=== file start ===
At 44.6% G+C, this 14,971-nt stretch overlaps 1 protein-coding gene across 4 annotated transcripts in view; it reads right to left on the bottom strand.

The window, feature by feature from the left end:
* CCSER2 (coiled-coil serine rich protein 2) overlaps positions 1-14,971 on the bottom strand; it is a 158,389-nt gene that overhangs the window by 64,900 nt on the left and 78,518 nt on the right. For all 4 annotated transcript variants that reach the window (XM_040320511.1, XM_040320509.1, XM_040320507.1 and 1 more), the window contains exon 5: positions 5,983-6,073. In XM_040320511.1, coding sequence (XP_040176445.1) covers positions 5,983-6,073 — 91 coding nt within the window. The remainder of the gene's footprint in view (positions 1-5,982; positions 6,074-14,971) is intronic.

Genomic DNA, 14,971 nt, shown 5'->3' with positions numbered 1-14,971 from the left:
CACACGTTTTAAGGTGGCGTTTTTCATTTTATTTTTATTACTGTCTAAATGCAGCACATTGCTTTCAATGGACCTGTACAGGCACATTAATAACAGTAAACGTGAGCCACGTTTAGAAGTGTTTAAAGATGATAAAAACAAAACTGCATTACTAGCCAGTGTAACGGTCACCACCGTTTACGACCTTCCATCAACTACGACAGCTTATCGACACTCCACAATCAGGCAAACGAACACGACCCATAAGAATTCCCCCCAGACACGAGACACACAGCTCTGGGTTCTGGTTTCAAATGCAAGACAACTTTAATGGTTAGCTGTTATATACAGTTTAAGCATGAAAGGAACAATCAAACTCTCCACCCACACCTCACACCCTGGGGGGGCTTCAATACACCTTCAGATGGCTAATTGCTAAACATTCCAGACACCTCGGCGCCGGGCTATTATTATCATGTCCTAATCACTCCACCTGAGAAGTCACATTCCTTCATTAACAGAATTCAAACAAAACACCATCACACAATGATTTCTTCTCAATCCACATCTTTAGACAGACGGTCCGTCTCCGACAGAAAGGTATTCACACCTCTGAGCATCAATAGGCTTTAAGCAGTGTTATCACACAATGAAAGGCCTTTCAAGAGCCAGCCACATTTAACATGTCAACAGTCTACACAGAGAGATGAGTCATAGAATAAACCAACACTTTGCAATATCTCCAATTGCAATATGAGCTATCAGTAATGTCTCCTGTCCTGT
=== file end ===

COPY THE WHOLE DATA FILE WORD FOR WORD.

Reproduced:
At 44.6% G+C, this 14,971-nt stretch overlaps 1 protein-coding gene across 4 annotated transcripts in view; it reads right to left on the bottom strand.

The window, feature by feature from the left end:
* CCSER2 (coiled-coil serine rich protein 2) overlaps positions 1-14,971 on the bottom strand; it is a 158,389-nt gene that overhangs the window by 64,900 nt on the left and 78,518 nt on the right. For all 4 annotated transcript variants that reach the window (XM_040320511.1, XM_040320509.1, XM_040320507.1 and 1 more), the window contains exon 5: positions 5,983-6,073. In XM_040320511.1, coding sequence (XP_040176445.1) covers positions 5,983-6,073 — 91 coding nt within the window. The remainder of the gene's footprint in view (positions 1-5,982; positions 6,074-14,971) is intronic.

Genomic DNA, 14,971 nt, shown 5'->3' with positions numbered 1-14,971 from the left:
CACACGTTTTAAGGTGGCGTTTTTCATTTTATTTTTATTACTGTCTAAATGCAGCACATTGCTTTCAATGGACCTGTACAGGCACATTAATAACAGTAAACGTGAGCCACGTTTAGAAGTGTTTAAAGATGATAAAAACAAAACTGCATTACTAGCCAGTGTAACGGTCACCACCGTTTACGACCTTCCATCAACTACGACAGCTTATCGACACTCCACAATCAGGCAAACGAACACGACCCATAAGAATTCCCCCCAGACACGAGACACACAGCTCTGGGTTCTGGTTTCAAATGCAAGACAACTTTAATGGTTAGCTGTTATATACAGTTTAAGCATGAAAGGAACAATCAAACTCTCCACCCACACCTCACACCCTGGGGGGGCTTCAATACACCTTCAGATGGCTAATTGCTAAACATTCCAGACACCTCGGCGCCGGGCTATTATTATCATGTCCTAATCACTCCACCTGAGAAGTCACATTCCTTCATTAACAGAATTCAAACAAAACACCATCACACAATGATTTCTTCTCAATCCACATCTTTAGACAGACGGTCCGTCTCCGACAGAAAGGTATTCACACCTCTGAGCATCAATAGGCTTTAAGCAGTGTTATCACACAATGAAAGGCCTTTCAAGAGCCAGCCACATTTAACATGTCAACAGTCTACACAGAGAGATGAGTCATAGAATAAACCAACACTTTGCAATATCTCCAATTGCAATATGAGCTATCAGTAATGTCTCCTGTCCTGT